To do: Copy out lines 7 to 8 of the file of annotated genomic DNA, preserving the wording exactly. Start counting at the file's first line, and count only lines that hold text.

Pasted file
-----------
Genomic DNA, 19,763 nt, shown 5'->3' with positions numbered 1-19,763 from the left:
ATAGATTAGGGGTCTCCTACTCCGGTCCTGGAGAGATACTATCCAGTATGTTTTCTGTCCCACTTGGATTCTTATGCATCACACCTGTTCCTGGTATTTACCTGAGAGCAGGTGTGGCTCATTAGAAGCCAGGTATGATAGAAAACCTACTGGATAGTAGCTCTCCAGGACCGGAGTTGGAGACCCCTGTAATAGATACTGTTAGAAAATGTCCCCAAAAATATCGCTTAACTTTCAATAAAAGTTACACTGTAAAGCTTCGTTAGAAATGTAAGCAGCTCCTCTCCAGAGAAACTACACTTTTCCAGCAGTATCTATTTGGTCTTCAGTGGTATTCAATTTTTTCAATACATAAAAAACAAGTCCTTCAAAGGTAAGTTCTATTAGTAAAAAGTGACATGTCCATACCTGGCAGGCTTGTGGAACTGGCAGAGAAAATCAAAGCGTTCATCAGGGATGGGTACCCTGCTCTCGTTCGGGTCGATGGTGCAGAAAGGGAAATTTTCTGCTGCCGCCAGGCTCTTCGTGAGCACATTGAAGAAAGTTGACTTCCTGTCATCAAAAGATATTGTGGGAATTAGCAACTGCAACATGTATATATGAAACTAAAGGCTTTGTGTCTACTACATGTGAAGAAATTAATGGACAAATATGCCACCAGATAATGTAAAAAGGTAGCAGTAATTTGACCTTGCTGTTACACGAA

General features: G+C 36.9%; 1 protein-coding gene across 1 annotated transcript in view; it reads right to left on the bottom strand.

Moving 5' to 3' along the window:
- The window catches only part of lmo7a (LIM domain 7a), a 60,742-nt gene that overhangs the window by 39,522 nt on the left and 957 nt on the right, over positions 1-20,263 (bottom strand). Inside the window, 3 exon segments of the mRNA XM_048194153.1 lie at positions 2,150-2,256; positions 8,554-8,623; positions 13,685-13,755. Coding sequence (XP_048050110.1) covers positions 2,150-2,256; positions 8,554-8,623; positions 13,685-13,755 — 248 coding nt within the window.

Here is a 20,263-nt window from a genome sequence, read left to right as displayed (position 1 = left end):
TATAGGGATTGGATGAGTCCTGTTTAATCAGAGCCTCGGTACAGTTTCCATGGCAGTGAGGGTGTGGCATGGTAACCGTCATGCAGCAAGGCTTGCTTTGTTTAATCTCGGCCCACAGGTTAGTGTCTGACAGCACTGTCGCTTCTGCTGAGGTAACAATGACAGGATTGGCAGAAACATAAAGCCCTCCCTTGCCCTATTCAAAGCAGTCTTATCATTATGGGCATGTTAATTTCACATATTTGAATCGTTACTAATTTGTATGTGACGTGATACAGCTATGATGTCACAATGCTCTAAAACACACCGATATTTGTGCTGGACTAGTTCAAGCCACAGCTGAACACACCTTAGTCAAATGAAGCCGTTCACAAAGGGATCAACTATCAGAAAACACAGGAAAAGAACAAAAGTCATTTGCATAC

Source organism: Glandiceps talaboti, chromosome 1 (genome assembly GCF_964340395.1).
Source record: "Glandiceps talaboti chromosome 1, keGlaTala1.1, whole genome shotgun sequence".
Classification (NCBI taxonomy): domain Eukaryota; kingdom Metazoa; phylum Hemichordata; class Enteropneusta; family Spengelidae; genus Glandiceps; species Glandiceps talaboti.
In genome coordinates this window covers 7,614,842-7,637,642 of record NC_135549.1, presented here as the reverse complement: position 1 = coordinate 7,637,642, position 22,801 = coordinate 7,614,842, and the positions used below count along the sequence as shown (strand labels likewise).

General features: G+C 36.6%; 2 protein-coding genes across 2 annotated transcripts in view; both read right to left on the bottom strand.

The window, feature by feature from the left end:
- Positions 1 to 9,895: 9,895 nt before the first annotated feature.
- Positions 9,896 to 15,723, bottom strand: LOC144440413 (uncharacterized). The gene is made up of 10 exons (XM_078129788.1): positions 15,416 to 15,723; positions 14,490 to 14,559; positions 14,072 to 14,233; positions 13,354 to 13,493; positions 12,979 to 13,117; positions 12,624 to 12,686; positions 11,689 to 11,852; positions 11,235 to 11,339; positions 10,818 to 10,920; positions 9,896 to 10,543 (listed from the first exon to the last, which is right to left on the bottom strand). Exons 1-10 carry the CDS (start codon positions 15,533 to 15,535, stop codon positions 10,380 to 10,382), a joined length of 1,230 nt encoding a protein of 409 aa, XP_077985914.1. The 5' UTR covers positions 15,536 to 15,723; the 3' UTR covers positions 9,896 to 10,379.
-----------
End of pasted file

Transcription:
TATAGGGATTGGATGAGTCCTGTTTAATCAGAGCCTCGGTACAGTTTCCATGGCAGTGAGGGTGTGGCATGGTAACCGTCATGCAGCAAGGCTTGCTTTGTTTAATCTCGGCCCACAGGTTAGTGTCTGACAGCACTGTCGCTTCTGCTGAGGTAACAATGACAGGATTGGCAGAAACATAAAGCCCTCCCTTGCCCTATTCAAAGCAGTCTTATCATTATGGGCATGTTAATTTCACATATTTGAATCGTTACTAATTTGTATGTGACGTGATACAGCTATGATGTCACAATGCTCTAAAACACACCGATATTTGTGCTGGACTAGTTCAAGCCACAGCTGAACACACCTTAGTCAAATGAAGCCGTTCACAAAGGGATCAACTATCAGAAAACACAGGAAAAGAACAAAAGTCATTTGCATAC

Source organism: Glandiceps talaboti, chromosome 1 (genome assembly GCF_964340395.1).